Sunday, Jan. 17
I head down to this "government center" - the police station where Haitian officials are convening to run things - that Patrick Delatour, the minister of tourism, has told me about.
President René Préval has a reputation for being relaxed. The last time I did an interview with him, he came into the Yellow Room of the National Palace where we were waiting. After giving me a warm hug – I’ve known him long before he was in the Palace - he picked up the cameraman’s tripod and carried it himself into his office, where a cabinet meeting was going on. He didn’t want to make the ministers relocate so instead he just announced that he would temporarily suspend the meeting, do the interview with us, the Lehrer NewsHour, and then resumed after we left.
Who does that?! Just a few months ago, he called up my dentist friend Francoise, and made his own dental appointment. On one hand, it’s great that Préval doesn’t think he’s better than anyone else. On the other hand, I would think the president of Haiti has other, more important, things to do.
Today, I've arrived in time for a presidential press conference. The venue redefines low key. It's what you might expect in a high school auditorium, only this is in the dusty courtyard in front of the old police station.
Préval appears in a short-sleeved, striped, button-down shirt and slacks, sits in a folding chair at a card table and introduces a representative of the Spanish government, Maria Teresa Fernández de la Vega, and the wife of the president of the Dominican Republic.
They talk about their commitment to Haiti. It's hard not to be cynical. But everyone is a friend to Haiti when there is trouble and they get the limelight. I just wonder when the lights are off, will they be good for their word?
Préval isn’t one for words. Part of that persona I admire. He doesn’t put on airs, and he doesn’t speak a lot of "blahblahblah." It’s a strategy, I think, to only do what he says he’s going to do, and since he doesn’t know what he’s going to do, he doesn’t say anything. On the other hand, the Haitian people are frustrated because they haven’t heard anything from their leadership yet.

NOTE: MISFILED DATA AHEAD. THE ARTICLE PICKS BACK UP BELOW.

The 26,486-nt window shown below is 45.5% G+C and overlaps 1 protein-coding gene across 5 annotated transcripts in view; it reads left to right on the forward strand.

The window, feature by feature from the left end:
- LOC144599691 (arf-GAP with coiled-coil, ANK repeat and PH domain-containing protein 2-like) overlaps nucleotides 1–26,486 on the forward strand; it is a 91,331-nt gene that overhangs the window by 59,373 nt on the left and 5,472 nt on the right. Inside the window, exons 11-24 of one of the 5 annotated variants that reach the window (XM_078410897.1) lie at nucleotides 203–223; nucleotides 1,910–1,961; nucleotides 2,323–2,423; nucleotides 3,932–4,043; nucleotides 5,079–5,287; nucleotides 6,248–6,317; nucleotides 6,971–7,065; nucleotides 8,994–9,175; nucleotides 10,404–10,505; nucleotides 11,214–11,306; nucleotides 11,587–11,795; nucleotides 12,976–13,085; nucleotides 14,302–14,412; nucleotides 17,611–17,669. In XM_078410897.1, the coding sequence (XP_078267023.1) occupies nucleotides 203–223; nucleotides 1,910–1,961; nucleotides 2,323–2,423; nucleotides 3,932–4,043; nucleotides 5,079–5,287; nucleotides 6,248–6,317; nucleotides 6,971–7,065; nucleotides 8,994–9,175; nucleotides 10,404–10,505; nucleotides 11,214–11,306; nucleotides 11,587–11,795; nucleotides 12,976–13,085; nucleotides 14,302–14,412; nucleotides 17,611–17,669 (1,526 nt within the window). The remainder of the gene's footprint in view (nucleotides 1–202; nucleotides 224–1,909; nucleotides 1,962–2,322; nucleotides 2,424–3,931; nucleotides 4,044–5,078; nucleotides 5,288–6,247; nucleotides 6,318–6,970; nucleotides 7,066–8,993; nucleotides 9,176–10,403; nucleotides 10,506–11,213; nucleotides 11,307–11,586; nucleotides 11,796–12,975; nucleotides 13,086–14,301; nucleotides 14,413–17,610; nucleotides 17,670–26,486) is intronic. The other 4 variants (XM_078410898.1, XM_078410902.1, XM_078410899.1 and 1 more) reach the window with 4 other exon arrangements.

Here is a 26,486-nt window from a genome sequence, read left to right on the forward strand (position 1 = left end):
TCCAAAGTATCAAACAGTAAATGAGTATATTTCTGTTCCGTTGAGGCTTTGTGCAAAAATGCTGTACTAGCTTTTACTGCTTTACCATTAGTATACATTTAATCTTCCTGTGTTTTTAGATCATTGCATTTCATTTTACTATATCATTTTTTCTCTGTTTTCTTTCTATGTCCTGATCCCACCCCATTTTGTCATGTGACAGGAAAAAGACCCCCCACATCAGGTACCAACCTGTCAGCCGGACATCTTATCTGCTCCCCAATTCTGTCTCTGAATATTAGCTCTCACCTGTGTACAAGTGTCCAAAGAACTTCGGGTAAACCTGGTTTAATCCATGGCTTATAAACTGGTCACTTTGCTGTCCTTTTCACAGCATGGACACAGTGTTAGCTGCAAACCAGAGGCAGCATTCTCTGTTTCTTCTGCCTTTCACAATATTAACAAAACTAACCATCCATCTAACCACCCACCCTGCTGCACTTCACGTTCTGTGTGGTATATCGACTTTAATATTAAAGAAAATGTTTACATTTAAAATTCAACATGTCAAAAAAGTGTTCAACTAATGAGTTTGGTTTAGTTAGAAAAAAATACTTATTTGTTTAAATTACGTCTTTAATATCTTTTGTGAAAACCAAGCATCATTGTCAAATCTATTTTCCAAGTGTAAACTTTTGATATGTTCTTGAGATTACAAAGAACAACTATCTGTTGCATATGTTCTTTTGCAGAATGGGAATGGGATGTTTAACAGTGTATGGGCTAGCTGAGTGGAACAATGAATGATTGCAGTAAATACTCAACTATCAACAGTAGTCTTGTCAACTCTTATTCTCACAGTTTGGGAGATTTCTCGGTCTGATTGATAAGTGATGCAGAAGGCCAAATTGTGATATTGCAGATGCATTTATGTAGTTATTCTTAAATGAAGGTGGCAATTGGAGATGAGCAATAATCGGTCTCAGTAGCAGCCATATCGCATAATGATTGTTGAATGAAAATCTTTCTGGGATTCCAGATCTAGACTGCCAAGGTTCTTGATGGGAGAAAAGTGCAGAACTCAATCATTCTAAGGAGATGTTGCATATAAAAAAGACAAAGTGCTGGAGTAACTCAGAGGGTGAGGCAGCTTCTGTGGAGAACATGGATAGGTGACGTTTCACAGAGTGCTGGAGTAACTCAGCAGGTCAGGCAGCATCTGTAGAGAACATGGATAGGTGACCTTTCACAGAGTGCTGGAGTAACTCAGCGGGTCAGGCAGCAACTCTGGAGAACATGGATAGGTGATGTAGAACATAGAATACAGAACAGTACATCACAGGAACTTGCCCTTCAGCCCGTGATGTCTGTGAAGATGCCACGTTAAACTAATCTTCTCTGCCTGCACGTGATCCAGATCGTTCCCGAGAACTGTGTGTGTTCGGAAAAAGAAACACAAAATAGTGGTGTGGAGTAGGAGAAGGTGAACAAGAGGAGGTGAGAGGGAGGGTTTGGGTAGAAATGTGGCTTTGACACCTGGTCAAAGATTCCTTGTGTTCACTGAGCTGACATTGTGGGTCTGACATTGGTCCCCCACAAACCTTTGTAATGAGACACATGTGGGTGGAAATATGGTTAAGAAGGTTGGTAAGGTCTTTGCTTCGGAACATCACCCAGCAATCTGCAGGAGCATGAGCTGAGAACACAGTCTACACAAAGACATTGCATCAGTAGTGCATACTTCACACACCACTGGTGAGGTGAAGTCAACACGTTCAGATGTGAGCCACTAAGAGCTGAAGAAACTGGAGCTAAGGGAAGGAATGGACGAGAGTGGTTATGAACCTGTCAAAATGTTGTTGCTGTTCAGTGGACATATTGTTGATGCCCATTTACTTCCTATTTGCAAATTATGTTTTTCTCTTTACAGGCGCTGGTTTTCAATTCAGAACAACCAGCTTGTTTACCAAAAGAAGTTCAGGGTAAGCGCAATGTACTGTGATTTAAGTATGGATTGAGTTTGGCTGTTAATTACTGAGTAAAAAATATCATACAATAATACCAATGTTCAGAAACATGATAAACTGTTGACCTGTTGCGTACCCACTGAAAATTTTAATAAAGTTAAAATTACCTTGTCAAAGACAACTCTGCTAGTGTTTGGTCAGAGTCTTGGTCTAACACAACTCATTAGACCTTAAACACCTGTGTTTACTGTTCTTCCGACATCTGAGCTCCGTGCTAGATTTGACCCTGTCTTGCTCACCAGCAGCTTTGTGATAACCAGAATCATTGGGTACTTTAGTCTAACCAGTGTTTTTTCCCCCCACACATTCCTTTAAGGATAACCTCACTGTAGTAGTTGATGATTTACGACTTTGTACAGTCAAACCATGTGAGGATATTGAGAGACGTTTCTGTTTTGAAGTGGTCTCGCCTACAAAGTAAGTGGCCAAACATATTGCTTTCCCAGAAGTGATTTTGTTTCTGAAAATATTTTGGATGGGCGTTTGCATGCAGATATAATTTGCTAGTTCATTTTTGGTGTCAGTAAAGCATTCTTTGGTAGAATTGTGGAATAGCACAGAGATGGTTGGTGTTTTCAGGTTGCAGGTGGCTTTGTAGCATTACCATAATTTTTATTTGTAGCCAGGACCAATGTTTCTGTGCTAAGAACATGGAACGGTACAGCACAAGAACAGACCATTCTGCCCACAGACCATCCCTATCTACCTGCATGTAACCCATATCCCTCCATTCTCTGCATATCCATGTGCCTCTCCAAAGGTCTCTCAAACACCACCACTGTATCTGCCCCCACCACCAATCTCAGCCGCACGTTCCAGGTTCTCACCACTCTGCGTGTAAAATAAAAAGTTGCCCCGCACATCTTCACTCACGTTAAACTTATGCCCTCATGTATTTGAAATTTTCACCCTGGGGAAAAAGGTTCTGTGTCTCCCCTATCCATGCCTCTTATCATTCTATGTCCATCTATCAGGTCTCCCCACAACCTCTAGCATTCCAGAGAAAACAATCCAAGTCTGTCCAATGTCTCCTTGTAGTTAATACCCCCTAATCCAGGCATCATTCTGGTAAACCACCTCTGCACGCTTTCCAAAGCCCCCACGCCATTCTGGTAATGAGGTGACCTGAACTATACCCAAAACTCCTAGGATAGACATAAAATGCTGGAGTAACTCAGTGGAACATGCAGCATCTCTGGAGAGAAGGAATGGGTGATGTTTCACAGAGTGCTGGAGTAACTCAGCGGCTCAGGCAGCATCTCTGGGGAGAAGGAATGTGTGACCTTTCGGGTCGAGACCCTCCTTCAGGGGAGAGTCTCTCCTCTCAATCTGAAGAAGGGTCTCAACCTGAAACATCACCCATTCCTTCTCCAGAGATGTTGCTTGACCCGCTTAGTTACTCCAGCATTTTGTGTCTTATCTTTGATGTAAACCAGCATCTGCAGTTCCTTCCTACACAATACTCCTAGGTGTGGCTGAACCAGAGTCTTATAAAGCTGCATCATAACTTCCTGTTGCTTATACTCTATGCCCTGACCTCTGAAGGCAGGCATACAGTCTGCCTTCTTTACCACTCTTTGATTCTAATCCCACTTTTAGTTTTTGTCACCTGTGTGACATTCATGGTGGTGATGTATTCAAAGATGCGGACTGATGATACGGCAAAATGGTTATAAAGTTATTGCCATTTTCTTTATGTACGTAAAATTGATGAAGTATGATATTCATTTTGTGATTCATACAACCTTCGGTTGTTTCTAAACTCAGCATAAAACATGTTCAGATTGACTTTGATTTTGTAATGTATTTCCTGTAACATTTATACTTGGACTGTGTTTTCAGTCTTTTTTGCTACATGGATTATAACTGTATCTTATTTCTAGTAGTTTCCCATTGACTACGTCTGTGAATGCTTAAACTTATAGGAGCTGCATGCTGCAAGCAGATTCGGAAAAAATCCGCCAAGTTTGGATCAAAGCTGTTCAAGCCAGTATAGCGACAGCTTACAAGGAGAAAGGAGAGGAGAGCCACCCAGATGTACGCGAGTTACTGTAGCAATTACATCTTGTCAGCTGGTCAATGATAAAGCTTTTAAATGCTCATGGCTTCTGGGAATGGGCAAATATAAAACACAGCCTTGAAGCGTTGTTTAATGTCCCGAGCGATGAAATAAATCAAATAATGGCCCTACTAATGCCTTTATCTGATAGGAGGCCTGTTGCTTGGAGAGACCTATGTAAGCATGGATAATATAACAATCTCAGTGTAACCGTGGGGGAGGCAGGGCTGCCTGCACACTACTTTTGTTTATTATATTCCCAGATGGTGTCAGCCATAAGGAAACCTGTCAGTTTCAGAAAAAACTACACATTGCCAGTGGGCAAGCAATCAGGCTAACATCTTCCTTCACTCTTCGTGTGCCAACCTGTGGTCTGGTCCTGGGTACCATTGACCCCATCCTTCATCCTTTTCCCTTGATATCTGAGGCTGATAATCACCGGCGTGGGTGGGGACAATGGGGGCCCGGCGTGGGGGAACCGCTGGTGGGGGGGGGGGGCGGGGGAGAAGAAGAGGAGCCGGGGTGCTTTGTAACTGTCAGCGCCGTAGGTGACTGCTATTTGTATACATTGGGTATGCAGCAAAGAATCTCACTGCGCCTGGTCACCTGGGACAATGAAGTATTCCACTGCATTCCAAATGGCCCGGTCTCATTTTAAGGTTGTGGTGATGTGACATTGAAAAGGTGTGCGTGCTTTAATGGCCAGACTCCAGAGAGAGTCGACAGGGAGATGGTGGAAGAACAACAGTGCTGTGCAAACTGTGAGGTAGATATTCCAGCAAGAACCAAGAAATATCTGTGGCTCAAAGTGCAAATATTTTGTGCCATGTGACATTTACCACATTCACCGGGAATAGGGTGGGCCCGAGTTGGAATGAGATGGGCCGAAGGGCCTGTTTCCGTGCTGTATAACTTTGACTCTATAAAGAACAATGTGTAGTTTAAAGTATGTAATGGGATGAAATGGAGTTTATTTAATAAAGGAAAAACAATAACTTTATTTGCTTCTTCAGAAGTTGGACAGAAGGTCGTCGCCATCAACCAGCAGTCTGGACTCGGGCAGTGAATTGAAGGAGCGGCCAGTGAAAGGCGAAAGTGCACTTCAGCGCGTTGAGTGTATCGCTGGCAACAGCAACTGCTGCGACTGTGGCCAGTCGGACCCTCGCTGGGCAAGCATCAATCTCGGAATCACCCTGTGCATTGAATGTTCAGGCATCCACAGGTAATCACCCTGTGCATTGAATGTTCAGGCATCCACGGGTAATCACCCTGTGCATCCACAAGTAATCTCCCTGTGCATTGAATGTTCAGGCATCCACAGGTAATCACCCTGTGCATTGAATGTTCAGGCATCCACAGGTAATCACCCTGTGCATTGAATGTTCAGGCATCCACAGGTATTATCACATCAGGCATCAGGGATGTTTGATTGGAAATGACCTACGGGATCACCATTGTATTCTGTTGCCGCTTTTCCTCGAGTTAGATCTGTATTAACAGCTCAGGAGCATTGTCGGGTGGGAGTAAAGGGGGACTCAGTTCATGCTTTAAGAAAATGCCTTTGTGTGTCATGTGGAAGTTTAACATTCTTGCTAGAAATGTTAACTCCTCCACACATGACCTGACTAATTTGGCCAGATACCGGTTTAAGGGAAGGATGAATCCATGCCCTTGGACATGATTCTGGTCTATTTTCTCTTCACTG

He speaks in French. It is then translated into Spanish, English, and Creole. He says that to ensure the security of his people he needs to understand the dimension of the problem. Aid has to be mobilized, coordinated, and well distributed. And finally, he says that he understands the risk of instability - with all the prisoners in Port-au-Prince on the streets (the prison collapsed), an already weak police force of 3,500 needs to be bolstered by external forces.
At his side is Haiti's first lady, Madame Elisabeth Delatour-Préval. She isn’t introduced, stands unassumingly by the side of the table in a tasteful white cotton pants suit. She’s a small, attractive woman, bright and involved in government operations.
I wish there were more active women in the government. The Minister of Information is a woman whom I’ve known for nearly 20 years, and when she sees me after the conference she smiles. “Ou pa janm lage nou” she says, “you haven’t forgotten us." I think about telling her that I’ve tried, numerous times, to forget Haiti, but something always pulls me back.
Half an hour later, I join a small group of journalists interviewing Haiti's prime minister, Jean-Max Bellerive. This is the first time I’ve met him.
Like Préval, he’s dressed casually, in a short-sleeve shirt and has a relaxed manner but speaks with intensity. He says that 77,000 bodies have been collected so far and he suspects there will be well over 100,000, not counting those already burned. He says that about 100,000 people are already receiving aid. He’s frustrated about aid coming in and sitting at the airport. He's expressing to what many Haitians are saying.
-- For all stories, blogs, and updates on Haiti after the earthquake, go to The Monitor's Haiti page.